He writes that a 2003 poll conducted by German environmental researchers indicated that two-thirds of more than 530 climate scientists from 27 countries did not believe the "current state of scientific knowledge is developed well enough to allow for a reasonable assessment of the effects of greenhouse gases."

Patterson argues that the study of the planet's climate and how it is effected by solar and human activity is still in its infancy, and that it is just too early to determine if human activity is the real cause of the current warming trend.

In fact, he warns that if the sun follows its normal cycle, by 2020 it will be starting into its weakest Schwabe solar cycle of the past two centuries, and very likely bringing unusually cool conditions on Earth. He warns that instead of preparing to deal with global warming, we really should be thinking seriously about how to handle global cooling.

Patterson's abrupt dismissal of carbon dioxide emissions in our atmosphere, and the chemical pollutants that have almost erased our protective ozone layer, as causes of the extreme climate changes occurring on Earth, is the flaw in his paper.

Surely if an increase in cloud formations brought about by a reduction of solar winds can have an effect on our climate, then thick clouds of smoke, ash and carbon dioxide must be affecting our climate as well.

Except for periods of heavy volcanism, the build-up of these contaminants in our air, and at this level, has been an entirely new factor. Humans have been burning coal and oil to heat buildings and run machinery for only about 200 years.  

This stuff hangs high in the atmosphere trapping the solar heat and gradually warming the Earth. To make matters worse, the sun is, indeed, burning hotter now than it has in the past, consequently causing a warming effect also noticed on other planets in our solar system.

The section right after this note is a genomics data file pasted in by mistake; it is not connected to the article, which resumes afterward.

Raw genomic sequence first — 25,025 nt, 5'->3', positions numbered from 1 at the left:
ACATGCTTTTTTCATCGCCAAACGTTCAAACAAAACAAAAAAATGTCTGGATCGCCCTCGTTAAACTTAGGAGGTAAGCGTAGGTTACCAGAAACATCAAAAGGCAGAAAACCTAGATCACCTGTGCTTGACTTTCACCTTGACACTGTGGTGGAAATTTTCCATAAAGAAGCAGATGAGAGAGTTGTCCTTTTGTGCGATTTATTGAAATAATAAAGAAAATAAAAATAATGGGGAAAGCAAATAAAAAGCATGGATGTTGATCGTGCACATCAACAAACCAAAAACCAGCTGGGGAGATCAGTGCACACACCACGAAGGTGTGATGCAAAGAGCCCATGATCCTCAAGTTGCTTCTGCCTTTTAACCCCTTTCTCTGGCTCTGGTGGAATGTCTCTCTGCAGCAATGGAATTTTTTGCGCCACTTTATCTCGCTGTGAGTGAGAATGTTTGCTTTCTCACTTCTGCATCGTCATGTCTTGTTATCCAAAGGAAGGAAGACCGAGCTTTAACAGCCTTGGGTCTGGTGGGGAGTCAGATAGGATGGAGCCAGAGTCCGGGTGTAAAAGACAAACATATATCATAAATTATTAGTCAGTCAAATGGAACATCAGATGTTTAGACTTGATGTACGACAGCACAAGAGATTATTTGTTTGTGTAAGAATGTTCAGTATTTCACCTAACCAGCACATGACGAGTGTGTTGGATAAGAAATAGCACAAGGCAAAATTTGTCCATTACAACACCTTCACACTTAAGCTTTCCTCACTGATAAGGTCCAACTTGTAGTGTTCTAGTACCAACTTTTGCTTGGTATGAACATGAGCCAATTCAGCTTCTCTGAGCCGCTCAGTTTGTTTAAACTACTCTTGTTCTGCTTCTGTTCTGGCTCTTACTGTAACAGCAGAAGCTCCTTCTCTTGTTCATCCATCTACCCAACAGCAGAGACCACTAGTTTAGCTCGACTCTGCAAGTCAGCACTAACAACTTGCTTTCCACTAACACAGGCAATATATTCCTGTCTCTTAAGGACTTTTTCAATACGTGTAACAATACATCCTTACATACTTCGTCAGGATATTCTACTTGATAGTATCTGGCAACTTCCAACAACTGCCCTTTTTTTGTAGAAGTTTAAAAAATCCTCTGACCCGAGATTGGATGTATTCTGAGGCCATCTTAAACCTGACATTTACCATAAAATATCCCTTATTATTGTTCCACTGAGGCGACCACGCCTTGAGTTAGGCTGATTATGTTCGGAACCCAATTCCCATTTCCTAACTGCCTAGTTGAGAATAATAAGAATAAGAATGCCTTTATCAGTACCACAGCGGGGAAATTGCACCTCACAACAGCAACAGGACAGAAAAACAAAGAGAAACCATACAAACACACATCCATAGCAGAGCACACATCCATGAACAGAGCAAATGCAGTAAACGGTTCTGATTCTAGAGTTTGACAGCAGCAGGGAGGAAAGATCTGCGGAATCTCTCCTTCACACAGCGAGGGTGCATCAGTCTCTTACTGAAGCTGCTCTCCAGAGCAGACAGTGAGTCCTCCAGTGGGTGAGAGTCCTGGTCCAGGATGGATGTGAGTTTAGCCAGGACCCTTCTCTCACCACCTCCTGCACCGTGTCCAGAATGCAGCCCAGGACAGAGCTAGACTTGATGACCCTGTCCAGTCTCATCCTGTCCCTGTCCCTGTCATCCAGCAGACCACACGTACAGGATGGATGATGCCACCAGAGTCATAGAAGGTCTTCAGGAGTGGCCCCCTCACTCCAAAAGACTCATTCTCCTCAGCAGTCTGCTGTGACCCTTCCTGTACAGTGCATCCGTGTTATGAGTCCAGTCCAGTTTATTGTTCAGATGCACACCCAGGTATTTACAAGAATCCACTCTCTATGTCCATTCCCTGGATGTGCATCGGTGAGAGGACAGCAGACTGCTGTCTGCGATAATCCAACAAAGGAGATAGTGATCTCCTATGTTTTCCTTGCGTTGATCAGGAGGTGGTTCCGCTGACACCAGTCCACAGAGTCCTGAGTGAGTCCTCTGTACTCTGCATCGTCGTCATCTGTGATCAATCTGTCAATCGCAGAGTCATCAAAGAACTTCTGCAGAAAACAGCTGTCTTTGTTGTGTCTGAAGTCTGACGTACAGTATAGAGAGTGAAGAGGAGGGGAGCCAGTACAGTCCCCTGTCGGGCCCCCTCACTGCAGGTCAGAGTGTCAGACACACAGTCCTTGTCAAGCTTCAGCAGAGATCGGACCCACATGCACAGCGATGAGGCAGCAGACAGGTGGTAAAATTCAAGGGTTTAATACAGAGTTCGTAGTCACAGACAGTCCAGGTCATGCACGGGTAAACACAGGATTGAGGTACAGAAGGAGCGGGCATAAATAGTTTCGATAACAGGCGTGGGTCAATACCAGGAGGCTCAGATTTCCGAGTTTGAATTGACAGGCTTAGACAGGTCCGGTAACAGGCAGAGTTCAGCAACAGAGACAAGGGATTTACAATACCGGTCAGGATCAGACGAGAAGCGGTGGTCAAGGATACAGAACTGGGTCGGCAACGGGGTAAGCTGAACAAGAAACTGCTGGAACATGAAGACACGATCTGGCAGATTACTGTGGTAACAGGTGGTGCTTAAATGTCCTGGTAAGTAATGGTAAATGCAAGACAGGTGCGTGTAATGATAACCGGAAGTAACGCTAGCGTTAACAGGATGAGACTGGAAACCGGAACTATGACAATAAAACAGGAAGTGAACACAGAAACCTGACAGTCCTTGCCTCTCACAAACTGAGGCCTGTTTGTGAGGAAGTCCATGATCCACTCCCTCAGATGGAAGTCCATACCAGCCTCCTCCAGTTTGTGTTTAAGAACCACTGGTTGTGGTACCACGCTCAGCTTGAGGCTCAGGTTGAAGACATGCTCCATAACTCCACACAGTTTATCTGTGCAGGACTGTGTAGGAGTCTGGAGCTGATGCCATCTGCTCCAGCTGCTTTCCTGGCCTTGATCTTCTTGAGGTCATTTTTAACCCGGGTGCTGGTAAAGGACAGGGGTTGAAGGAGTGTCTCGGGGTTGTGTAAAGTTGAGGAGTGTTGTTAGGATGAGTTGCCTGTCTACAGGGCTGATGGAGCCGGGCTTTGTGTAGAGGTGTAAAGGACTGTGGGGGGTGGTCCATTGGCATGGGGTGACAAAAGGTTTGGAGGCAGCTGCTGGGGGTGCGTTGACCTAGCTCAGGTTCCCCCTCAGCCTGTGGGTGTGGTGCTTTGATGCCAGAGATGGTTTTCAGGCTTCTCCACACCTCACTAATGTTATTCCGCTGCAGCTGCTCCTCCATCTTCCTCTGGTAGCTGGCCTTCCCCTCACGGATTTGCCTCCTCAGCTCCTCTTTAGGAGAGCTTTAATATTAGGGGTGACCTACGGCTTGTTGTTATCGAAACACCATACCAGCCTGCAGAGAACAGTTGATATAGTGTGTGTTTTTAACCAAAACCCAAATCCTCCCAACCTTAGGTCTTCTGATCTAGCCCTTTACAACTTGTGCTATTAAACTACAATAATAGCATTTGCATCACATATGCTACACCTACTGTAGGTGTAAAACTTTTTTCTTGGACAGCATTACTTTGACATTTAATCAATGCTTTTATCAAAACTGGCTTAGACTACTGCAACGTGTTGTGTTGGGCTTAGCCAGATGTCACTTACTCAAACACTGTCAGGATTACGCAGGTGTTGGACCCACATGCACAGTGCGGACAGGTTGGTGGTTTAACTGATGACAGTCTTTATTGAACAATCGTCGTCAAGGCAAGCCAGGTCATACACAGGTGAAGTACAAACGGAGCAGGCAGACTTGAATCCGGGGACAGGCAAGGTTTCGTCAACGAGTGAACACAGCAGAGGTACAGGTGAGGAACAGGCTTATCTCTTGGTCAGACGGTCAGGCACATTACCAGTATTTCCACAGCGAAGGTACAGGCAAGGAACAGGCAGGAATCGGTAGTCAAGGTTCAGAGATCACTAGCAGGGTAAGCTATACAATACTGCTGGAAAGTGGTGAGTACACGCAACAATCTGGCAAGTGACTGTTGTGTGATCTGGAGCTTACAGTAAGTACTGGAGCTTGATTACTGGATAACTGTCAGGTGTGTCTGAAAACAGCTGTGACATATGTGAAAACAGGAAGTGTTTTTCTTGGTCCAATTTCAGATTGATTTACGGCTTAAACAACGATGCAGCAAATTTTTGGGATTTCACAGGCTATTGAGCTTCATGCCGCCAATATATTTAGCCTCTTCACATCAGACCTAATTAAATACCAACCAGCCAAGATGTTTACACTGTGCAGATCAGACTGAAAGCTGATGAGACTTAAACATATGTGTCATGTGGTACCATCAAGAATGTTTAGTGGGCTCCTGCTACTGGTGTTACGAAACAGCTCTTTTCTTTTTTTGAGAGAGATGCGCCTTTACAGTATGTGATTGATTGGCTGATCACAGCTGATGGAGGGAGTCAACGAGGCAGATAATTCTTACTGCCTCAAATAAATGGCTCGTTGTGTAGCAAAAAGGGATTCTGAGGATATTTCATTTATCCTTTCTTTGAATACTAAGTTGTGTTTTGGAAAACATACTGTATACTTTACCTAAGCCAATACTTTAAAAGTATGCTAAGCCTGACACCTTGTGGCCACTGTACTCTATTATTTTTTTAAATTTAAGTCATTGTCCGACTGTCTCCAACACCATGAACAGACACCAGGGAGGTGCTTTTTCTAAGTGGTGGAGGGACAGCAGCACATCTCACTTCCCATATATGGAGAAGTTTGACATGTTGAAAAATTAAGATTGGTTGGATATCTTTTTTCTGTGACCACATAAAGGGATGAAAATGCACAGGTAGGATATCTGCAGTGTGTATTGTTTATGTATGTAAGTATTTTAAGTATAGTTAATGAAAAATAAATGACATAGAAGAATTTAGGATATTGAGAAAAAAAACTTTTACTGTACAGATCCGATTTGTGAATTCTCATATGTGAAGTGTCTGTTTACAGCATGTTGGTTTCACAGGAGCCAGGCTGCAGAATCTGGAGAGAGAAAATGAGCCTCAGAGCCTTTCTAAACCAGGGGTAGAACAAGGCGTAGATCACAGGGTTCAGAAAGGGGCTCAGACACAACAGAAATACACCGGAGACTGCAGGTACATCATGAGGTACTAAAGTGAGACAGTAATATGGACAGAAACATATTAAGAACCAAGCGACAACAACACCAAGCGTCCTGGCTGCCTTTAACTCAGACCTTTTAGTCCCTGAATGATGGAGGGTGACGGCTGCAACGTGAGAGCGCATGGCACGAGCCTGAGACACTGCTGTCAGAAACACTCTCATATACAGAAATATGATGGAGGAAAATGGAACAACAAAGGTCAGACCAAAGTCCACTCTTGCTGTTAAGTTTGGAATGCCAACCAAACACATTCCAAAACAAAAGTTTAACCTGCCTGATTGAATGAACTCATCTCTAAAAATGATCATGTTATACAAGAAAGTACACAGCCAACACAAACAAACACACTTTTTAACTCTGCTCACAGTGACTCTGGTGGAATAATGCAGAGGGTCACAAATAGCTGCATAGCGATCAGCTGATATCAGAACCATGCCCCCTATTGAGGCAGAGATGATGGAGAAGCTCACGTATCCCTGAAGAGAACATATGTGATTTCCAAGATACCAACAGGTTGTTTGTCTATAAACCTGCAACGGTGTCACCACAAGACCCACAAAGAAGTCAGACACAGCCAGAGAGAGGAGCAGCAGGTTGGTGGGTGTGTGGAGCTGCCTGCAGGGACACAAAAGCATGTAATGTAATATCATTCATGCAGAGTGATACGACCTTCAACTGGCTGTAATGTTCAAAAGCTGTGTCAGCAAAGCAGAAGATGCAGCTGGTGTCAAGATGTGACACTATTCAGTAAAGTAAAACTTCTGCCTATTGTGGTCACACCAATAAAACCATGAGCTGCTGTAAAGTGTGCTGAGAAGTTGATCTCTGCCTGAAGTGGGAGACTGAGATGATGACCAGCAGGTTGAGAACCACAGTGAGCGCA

If Patterson is correct, and the sun is about to begin a cool-down period within the next 13 years, it may be a saving grace in that it will give mankind more time to prepare a way of escaping the total burn-out of our little home in space.

The irony of it all is that the melting of the Arctic ice caps and the glaciers of Greenland is filling the North Atlantic with fresh water. This, in turn, is causing the Gulf Stream, a fast flowing river of warm water from the Gulf of Mexico that winds its way north to the shores of Europe and the United Kingdom, to slow. This year the Gulf Stream almost came to a complete stop. Many scientists say that if this happens, Northern Europe and even parts of Canada may be in for a dramatic cool-down if not another Ice Age.

But such a cool-down will not be caused by a solar cooling. It will be an indirect effect of global warming.

We agree with Patterson when he concludes that we all have a lot more to learn about the effects of the sun on our weather before we can make accurate predictions about anything.